History of Truffle or Dunblane

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Ancient times

The Danblans are first mentioned in Sumerian inscriptions in connection with the food of their enemies. In the writings of Theophrastus, in the fourth century BC, Danblan is also mentioned. The origin of this fungus was mysterious at that time; Plutarch and others thought that Dunblane arose from lightning, heat, and water in the soil. Cicero considered dandelions to be the children of the earth, while Dioscorides called them abnormal roots. In ancient Italy, there were three types of dumbbells, but the Romans used only one type, called truffles. These mushrooms came from Carthage and Libya. In these places, in the past, the coastal climate was not as dry as it is today.

Medieval

Dunblane was rarely used during the Middle Ages. In 148, the historian of the pope, Bartholomew Platina, praised the great pike of a pig, while referring to Dunblane. According to a hadith narrated by Saeed Ibn Zayd from the Prophet of Islam, Danblan is like mangosteen and its water cures eye disease.

 

enaissance and the New Age

During the Renaissance, Denblain gained popularity in Europe and was noticed in the court of Francis I, King of France. In the 16th century, European chefs, especially French, gradually abandoned oriental spices and turned to natural flavors. By the 1780s, Dunblane had become quite famous and could only be found at the table. On page 235 of the first volume of the book Khajeh Tajdar by Jean Goose French, translated by Zabihullah Mansouri, it is stated that Agham Mohammad Khan Qajar before the proclamation of the monarchy and during his father’s military preparations to overthrow Karim Khan Zand around 1168 AH. Passing through the Anzali region, he observed that the horses of the local people sniffed the ground by sniffing the ground.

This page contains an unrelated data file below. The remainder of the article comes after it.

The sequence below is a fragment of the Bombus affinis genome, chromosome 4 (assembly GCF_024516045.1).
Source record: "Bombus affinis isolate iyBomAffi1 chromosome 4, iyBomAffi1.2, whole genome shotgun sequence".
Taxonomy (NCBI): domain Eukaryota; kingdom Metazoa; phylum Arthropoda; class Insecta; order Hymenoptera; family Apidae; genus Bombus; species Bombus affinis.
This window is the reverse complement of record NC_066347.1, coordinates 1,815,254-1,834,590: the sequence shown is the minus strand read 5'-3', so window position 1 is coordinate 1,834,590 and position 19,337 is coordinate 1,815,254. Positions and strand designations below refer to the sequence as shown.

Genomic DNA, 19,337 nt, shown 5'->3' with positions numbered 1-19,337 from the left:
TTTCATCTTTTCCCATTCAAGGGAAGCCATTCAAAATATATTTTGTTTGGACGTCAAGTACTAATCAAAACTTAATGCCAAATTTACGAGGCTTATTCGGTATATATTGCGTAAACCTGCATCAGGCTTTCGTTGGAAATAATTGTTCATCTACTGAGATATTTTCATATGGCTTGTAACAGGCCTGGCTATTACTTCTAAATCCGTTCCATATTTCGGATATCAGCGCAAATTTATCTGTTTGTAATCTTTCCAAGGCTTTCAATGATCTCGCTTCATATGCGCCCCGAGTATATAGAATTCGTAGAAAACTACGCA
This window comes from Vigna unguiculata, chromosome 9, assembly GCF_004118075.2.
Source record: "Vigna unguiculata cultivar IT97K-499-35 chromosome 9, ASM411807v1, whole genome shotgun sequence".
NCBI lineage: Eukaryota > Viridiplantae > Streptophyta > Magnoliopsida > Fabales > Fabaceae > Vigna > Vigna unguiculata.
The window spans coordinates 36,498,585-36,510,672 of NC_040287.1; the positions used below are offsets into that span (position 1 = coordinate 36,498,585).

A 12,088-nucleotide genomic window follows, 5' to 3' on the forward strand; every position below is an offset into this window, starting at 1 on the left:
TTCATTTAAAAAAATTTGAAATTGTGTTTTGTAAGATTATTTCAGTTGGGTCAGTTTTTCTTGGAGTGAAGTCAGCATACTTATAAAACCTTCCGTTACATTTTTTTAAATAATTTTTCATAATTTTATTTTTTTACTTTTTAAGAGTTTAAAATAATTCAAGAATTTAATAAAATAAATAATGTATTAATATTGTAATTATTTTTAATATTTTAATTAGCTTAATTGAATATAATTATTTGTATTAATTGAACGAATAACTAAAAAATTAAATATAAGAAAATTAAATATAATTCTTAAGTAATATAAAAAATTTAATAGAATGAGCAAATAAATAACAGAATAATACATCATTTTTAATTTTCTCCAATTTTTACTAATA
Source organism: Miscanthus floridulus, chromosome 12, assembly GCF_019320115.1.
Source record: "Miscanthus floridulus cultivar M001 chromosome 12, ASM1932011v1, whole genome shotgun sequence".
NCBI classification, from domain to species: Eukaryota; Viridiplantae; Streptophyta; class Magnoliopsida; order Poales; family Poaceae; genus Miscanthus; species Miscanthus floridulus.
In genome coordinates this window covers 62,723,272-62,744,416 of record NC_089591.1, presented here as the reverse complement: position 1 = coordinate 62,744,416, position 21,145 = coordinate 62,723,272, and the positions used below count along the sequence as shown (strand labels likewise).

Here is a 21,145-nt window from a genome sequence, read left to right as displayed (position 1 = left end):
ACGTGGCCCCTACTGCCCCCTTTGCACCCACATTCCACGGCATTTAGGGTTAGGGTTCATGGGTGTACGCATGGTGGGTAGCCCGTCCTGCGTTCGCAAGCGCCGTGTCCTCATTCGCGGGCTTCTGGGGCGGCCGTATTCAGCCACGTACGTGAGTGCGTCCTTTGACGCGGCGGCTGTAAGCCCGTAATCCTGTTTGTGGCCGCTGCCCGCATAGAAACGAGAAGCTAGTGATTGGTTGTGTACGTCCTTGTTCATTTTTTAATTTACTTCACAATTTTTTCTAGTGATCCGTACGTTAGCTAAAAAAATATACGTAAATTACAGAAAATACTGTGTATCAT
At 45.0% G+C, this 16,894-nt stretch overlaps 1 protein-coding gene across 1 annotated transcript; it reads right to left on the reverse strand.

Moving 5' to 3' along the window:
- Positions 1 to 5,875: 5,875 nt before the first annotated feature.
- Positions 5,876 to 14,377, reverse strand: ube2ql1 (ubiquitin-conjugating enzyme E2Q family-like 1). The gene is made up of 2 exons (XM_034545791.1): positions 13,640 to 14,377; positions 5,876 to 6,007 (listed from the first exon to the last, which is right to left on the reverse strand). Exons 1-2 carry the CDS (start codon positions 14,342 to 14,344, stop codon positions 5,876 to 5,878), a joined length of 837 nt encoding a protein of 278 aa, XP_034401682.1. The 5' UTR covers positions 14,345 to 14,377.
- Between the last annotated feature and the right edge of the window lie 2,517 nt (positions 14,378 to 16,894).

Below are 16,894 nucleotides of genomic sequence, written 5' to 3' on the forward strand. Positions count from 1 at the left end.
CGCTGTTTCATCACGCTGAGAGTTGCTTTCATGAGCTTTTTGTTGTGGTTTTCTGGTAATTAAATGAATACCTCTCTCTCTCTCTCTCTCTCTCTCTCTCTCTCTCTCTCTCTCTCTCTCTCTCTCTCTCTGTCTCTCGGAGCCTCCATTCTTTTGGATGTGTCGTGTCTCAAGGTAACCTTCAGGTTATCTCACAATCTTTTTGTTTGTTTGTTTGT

In Iran

Several species of Danblan fungi grow in different parts of Iran. The most common types of dandelions collected in Iran are desert truffles. They are brown or white in terfezia, Tirmania, harvested in mid-winter and early spring from southern regions such as southern Shiraz. Such as Firoozabad, the old plain of Larestan, Zarrin Dasht (Hajiabad), Kharameh and Hormozgan and the southern regions of Sirjan has started and continues until mid-May in other regions such as Azerbaijan, Zanjan and northern Khorasan. Dunblane mushroom is found in abundance in the groves of Arasbaran region, especially near the village of Drilo. It is also found in the Yamchi sector in East Azerbaijan and is one of the economic products of this region. Yamchi’s denblans are of high quality, and many Yamchi residents are involved in buying and selling denblans, even in world markets, so Yamchi law enforcement and government agencies have banned non-natives from finding denblans during the denblan season. It is noteworthy that followers mean in swollen Turkish; In this way, this fungus raises its upper soils slightly while growing, and the inhabitants find the fungus from this sign. In addition, the same name implies the antiquity of the use of this edible mushroom in the Arasbaran region. It is interesting to note that tuber, the Latin root of the word Truffle, also means swelling or bulge. A species of the rarest mountain fungi in the world has been identified in some rangelands of Tarom city of Zanjan province and has been studied in Zanjan University. Mountain oyster mushroom coexist with rangeland plants and grows in rainy years and autumn, as well as from March 1 to the first half of April. Recently, several species of non-desert tuberous species of tuber (summer tuber) in summer black color such as Tuber aestivum and autumn black such as Tuber brumale and Tuber macrosporum have been collected, identified and recorded by researchers of Tarbiat Modares University from different regions of Iran.

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